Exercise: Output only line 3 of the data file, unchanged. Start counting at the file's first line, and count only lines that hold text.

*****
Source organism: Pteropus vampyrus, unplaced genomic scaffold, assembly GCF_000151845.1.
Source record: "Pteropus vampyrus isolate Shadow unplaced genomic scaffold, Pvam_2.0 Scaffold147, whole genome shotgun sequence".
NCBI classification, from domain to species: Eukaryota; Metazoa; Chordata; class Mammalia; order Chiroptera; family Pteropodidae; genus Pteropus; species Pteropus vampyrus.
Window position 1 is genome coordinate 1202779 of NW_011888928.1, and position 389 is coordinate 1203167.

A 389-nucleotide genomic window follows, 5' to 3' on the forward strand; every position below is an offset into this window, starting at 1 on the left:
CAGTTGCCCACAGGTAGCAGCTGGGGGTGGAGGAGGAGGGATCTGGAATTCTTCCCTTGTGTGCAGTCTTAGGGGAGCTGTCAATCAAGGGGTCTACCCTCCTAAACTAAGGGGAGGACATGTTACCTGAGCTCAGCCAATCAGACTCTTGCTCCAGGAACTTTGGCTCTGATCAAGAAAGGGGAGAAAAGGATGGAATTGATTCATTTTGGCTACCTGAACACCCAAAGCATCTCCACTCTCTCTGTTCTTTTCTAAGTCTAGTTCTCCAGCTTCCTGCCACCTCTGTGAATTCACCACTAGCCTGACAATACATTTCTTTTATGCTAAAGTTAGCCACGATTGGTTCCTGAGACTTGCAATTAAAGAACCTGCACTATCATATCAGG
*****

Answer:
NCBI classification, from domain to species: Eukaryota; Metazoa; Chordata; class Mammalia; order Chiroptera; family Pteropodidae; genus Pteropus; species Pteropus vampyrus.